Requiem for a Theme
You know school is back in session when you see more required reading than escapist distractions in people’s hands on public transportation. Just the other day we saw a young woman on the bus with a stack of books six-spines tall in her lap, all of them about some aspect of contemporary Latin American politics. It made us remember that we haven’t delved into specific thematic chunks of reading material since humanities seminars or that summer sprint through everything Raymond Chandler ever wrote just to offset a reading list that included such page-turning entertainment as Argonauts of the Western Pacific and Science in Action: How to Follow Scientists and Engineers Through Society.
These days the old reading habits are much more erratic. A biography might be read simultaneously with a new crime thriller. A 10th or 20th plow through an all-time fave could follow a tedious wade through the supposedly hot new literary wunderkind. (Jonathan Safran Foer? Please.) An anecdote in a New Yorker article sparks a search for something not read in over a decade. We no longer have reading lists, we have reading stacks. The latest copy of Vanity Fair sits on top of whatever books are currently being read, which are scattered over two-weeks-old sections of the Sun and New York Times, last month’s Cosmo, and some paperback trash on the nightstand or coffee table or the hardwood floor. If that sounds like horribly haphazard organization, well, yeah. It’s probably a pretty accurate reflection of the mind that created them.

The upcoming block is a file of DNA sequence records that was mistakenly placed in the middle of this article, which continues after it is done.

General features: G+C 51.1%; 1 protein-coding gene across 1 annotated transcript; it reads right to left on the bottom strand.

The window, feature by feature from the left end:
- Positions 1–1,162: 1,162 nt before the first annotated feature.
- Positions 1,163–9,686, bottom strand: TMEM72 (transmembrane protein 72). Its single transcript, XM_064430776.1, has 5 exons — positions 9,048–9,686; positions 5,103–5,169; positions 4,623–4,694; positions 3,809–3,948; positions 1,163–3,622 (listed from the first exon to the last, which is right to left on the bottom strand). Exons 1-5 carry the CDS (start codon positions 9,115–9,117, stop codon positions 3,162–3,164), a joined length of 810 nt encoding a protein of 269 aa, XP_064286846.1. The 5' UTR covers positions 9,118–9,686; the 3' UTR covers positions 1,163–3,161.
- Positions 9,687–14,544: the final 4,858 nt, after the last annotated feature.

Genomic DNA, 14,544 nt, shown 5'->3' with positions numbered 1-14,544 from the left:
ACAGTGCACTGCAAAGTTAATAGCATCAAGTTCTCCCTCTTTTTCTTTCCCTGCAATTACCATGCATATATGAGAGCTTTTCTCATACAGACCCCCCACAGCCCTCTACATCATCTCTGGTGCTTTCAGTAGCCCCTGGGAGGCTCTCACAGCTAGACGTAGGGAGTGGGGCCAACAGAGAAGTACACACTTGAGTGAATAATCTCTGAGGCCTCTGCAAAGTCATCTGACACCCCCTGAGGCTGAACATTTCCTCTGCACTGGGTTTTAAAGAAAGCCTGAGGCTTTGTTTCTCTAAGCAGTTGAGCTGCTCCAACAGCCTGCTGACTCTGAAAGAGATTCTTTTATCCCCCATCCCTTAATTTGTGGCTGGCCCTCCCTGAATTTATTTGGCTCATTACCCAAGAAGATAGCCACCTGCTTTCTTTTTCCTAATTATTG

This year’s Big Books Issue corrals a similar loose aggregate of unrelated subjects and authors, lassoed together just because they’re new books, authors, and subjects that caught our mind. Local publishing outlets ChickenBones and Black Classic Press respond to the rise of African-American “urban” fiction. Jonathan Kozol looks at rapidly resegregating city schools in The Shame of the Nation, a book that predicts tough-love lessons for school districts as struggling as Baltimore City’s. Bruce Fleming examines his idiosyncratic 20-year career as an English professor at the U.S. Naval Academy in Annapolis. A whole crop of new books tackles the issue of money in America—and how quickly life turns south when it runs out. Sex and the City’s Candace Bushnell talks about working and loving when the single girl finds herself married and in her 40s. And local psychotherapist Margaret McCraw turns lessons she learned sitting in the psychiatrist’s chair to the problems of the single and looking. We can’t be sure you’re going be interested in everything we’ve got here. But like us, we’re guessing that your mind is active enough never to keep but one hot-iron book in the proverbial burner.
Going Short (9/23/2009)
Some authors simply prefer compact storytelling over the novel's wordy road
Let's Get Short (9/23/2009)
City Paper's Big Books Issue 2009 takes a look at fiction's overlooked gems
Neverending Stories (9/23/2009)
Short stories continue to be where sci-fi writers explore their big ideas
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